Mediaplanet sat down with UBC’s Dr. Lori Brotto to discuss her research and common misconceptions regarding sexual health.
Was there anything that led to your decision to work in the sex research field?
This started out as a volunteer opportunity to gain research skills while I was an undergraduate. It turned out that the professor I was volunteering for, unbeknownst to me, was studying animal models of sexual dysfunction. After doing that for about six years, Viagra was approved (to treat erectile dysfunction) which turned a spotlight on women’s sexuality, and the overall absence of any research on the topic. That same year I switched my research from studying the effects of stress on a rat’s sexual behaviour to studying the pattern of sexual arousal in women and have never looked back.
What is your primary area of research? Are there any new projects that you’re working on that you would like to bring attention to?
Primarily developing and testing mindfulness-based interventions for women’s sexual concerns. After demonstrating that our face-to-face mindfulness treatment is very effective for improving sexual desire and reducing sexual distress, I’ve been focused over the past four years on turning that treatment into a digital health tool. We’ve just completed a large, randomized trial of this platform, which we call eSense, and we are now testing it in about a dozen clinics with patients on the wait list.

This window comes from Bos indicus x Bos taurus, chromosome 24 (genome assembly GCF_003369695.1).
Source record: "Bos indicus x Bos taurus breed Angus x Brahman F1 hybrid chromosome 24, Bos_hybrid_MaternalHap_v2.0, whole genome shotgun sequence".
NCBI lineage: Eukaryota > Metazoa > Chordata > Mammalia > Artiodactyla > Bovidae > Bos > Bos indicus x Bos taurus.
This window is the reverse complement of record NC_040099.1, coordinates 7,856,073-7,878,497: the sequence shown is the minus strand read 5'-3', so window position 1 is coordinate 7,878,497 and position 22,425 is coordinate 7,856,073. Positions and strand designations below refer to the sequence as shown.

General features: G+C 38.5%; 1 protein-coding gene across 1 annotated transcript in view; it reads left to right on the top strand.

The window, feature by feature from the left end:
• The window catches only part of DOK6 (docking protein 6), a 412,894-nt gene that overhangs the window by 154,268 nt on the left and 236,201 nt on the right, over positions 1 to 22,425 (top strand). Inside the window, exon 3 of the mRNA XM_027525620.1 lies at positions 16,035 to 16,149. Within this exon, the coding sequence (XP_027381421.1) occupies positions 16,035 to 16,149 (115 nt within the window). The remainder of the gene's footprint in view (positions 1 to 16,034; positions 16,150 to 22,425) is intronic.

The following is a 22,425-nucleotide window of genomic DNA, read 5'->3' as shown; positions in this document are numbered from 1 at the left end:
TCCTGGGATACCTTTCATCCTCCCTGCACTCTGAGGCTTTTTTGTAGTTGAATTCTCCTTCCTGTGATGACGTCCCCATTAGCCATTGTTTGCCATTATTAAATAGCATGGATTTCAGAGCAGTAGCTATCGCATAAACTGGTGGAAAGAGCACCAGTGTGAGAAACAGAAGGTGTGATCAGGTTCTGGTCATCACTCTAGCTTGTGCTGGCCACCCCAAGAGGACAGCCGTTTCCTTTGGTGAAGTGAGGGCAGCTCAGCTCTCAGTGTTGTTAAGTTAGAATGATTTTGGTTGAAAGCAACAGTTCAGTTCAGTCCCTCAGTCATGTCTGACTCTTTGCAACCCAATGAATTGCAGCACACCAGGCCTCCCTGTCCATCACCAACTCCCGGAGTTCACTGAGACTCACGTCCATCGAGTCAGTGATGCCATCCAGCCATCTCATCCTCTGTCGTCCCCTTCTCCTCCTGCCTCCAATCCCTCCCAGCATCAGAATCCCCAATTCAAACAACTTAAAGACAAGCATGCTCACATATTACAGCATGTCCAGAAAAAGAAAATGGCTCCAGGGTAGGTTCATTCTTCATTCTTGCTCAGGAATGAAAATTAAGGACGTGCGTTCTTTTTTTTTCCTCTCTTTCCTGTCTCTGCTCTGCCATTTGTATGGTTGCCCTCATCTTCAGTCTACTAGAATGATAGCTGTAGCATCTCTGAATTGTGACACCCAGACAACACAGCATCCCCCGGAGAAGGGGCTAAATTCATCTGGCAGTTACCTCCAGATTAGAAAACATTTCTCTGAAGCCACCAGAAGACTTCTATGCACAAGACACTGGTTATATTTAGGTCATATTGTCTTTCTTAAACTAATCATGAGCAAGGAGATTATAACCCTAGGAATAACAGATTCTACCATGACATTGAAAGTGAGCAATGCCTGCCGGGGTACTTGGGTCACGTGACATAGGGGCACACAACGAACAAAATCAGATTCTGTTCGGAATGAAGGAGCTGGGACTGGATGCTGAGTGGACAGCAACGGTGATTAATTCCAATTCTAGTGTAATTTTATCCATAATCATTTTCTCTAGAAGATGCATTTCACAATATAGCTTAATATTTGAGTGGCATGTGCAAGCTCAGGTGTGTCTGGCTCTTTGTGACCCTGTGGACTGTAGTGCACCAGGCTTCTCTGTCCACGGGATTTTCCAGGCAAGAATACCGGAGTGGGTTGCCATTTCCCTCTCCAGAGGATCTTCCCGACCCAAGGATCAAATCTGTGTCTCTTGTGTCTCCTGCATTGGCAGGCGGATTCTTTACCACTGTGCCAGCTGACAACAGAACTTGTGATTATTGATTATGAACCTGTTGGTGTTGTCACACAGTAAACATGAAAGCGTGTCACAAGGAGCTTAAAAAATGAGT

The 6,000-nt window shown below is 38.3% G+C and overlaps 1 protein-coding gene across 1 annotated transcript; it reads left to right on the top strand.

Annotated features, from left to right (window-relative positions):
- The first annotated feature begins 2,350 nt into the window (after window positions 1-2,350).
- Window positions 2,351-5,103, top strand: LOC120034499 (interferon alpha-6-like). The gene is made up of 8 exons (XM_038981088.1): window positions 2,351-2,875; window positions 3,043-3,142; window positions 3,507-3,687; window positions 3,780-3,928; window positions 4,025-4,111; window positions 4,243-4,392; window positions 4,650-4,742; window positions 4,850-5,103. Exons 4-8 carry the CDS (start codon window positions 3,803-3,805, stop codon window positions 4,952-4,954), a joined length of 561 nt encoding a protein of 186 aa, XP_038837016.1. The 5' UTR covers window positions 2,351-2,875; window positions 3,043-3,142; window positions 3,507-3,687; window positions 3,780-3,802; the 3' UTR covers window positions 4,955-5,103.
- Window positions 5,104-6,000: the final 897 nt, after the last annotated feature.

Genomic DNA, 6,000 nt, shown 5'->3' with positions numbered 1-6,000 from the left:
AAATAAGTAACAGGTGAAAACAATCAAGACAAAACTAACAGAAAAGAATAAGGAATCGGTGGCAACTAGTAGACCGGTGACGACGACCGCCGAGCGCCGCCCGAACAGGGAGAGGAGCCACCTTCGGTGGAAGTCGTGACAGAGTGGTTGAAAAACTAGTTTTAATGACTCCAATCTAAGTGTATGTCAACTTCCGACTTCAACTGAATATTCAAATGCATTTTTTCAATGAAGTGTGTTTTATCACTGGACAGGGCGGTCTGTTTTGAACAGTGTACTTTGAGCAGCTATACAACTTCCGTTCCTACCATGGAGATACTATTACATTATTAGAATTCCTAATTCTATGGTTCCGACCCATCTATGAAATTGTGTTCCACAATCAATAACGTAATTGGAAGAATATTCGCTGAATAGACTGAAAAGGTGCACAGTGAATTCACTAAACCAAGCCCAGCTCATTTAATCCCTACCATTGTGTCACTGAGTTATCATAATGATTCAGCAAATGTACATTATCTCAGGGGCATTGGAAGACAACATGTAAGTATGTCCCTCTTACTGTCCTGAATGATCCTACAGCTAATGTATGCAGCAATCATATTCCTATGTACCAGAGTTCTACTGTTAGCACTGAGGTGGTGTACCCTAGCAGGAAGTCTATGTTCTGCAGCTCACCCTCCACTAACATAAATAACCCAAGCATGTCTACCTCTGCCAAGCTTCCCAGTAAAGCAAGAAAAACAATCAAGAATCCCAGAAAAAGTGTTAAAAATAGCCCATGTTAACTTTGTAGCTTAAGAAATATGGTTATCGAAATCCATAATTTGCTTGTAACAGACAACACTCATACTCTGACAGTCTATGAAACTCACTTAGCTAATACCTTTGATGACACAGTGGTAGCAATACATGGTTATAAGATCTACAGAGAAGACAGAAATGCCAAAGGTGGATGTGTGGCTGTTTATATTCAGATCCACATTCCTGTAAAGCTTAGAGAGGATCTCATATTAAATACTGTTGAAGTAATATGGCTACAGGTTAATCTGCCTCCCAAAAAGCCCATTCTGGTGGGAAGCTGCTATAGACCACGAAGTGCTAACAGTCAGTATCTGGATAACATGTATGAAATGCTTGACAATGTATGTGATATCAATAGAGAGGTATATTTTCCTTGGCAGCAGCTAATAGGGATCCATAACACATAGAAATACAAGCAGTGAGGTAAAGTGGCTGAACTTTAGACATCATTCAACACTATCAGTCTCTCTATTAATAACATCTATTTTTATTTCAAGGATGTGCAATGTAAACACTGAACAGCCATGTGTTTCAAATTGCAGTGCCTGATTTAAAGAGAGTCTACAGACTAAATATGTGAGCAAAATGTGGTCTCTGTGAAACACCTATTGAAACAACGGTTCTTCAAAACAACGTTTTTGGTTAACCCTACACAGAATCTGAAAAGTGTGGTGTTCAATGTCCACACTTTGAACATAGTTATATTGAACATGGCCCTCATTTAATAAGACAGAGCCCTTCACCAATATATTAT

When speaking about sexual mindfulness and understanding the complexity of sexuality, what are some common misconceptions?
That sexual desire is fixed and not amenable to change. That sexual desire declines with age. That the only way to alter sexual desire is with a hormone or medication.
Are there tools available to people who are confused or unable to understand their sexual desires? Or lack thereof?
Make sure you read books or websites or Apps from reputable sources, with tools that have been tested by science! There is unfortunately a lot of misinformation online and attempts to sell wellness products with the promise of improving desire despite absolutely no scientific evidence to show that they work.
Is there anything else that you would like to share with our readers?
Mindfulness skills work but they do require practice. I have recently written a workbook outlining the same exercises we deliver in our face-to-face group but now available for anyone to pick up and practice on their own at home.